Lindsay, James Alexander (1856–1931), doctor and author, was born 20 June 1856 at Lisnacrieve House, Fintona, Co. Tyrone, one of two sons and three daughters of David Lindsay, businessman, and Ellen Lindsay (née Johnson). He was educated at the Royal Belfast Academical Institution and the Methodist College, Belfast, before entering QCB, where he won many awards, and graduated BA (1877), MA (1878), with two gold medals, MD, and M.Ch. (1882), and undertook postgraduate study in London, Paris, and Vienna.
He established a practice (1880) in Belfast, and was appointed successively first house physician (1882–3), assistant physician on the visiting staff (1883–8), attending physician (1888–1921) and consulting physician (1921–31) at the Royal Victoria Hospital, and chairman of its board of management for several years after 1918. He occupied (1899–1923) the chair of medicine at QCB/QUB, and probably exercised more influence in the medical school than any of his contemporaries. Respected as a skilled clinician and an able teacher, he placed less emphasis on treatment and more on accurate observation in diagnosis and prognosis. Probably the first teacher in the Belfast medical school to emphasise the importance of case histories, he deprecated short cuts to diagnosis by instrumental and laboratory methods before clinical examination and a thorough history had been carried out. He was popular with students; in the alphabet of hospital lore, ‘L is for Lindsay our boss ausculator / At spotting a murmur there's no one is nater’ (Fraser, ‘Personalities’). He published Medical axioms, aphorisms and clinical memoranda (1923), described as a ‘virtual treasure house of distilled medical wisdom’ (Allison, 217). He was appointed examiner for the RUI (1900–09), TCD, and the universities of Manchester and Leeds, and served as senator of QUB.
Responsible (1886–92) for the consumptive department (opened 1885) of the Throne Hospital, Belfast, he published The climatic treatment of consumption (1887), one of the earliest books on this aspect of the disease. He also contributed ‘Diseases of the pleura’ to the Encyclopaedia medica (1901), was commissioned by the Lancet to enquire into hygienic conditions in Sicily, and was the Lancet's correspondent for many years. Other publications include Lectures ... on the diseases of the lungs and the heart (1904; 2nd ed. 1906) and papers in professional journals.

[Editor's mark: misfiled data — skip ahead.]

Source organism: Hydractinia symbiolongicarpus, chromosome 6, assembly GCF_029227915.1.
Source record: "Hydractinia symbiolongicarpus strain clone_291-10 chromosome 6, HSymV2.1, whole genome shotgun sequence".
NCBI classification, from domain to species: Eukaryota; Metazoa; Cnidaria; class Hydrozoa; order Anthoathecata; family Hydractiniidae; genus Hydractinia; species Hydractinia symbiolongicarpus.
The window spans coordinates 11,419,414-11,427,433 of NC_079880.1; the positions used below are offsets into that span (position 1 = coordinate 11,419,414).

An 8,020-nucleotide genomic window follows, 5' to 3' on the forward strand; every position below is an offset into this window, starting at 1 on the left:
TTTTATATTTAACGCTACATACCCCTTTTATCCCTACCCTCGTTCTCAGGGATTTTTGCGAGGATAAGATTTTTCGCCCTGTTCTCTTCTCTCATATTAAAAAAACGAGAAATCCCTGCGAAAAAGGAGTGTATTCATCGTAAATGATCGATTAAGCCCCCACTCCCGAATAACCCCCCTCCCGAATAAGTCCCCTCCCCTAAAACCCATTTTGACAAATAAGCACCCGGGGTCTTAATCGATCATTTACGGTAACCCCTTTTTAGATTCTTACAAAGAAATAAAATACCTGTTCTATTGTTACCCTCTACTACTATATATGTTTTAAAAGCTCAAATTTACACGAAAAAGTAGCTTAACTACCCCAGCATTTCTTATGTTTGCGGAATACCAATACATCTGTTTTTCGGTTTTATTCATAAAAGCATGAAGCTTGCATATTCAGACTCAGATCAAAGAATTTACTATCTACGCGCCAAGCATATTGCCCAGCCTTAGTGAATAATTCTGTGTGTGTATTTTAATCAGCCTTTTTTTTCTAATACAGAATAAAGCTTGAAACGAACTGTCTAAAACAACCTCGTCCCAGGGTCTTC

Member (1890) and fellow (1903) of the Royal College of Physicians (London), he was its Bradshawe lecturer (1909), the first Belfast physician to be so honoured, and lectured on ‘Darwinism and medicine’. He served (1896–9) on the central council of the British Medical Association; was joint secretary of the Section of Medicine at the annual meetings held in Newcastle upon Tyne (1893) and Belfast (1909); and was president (1905) of its Ulster branch, and Belfast correspondent of the British Medical Journal. He was elected fellow (1883), secretary, and president (1897) and hon. fellow of the Ulster Medical Society. Other distinctions include his presidency of the Association of Physicians of Great Britain and Ireland (1927), fellowship and vice-presidency of the Section of Medicine of the Royal Society of Medicine and fellow of the RAMI.
Forward-looking and an able administrator, Lindsay was an early supporter (1888) of the proposal for a separate university for Ulster, arguing that such an institution should succeed as well in Belfast as in Glasgow. He was chairman of the board of management of the Belfast Maternity Hospital and influential in the amalgamation that resulted in the Royal Maternity Hospital; he also played a leading role in the Belfast School of Dentistry, proposing its establishment (1919) in the senate of QUB, and subsequently chairing the committee that led to its foundation (1920). A distinguished classical scholar and a great traveller, he was a member of the Aristotelian Society and elected president of the Belfast Literary Society, the Belfast Natural History and Philosophical Society (1911–15), and the Literary and Scientific Society of QUI, and vice-president of the Linen Hall Library. A gifted writer, he published Among the thinkers: leaves from my notebooks (1931), articles on philosophical, theological, and social subjects, and was joint compiler with James C. Lindsay of The Lindsay memoirs (1884). He was also chairman of the board of governors of the Methodist College, Belfast.
A bachelor, small in stature with a fine, disproportionately large head, ‘Wee Jimmy’ was unassuming and convivial, and lived at 3 Queen's Elms, Belfast, before moving (1928) to London. He returned (1930) to Belfast and died in a nursing home on 14 December 1931. The funeral was held at University Road methodist church, Belfast, of which he had been a member and trustee.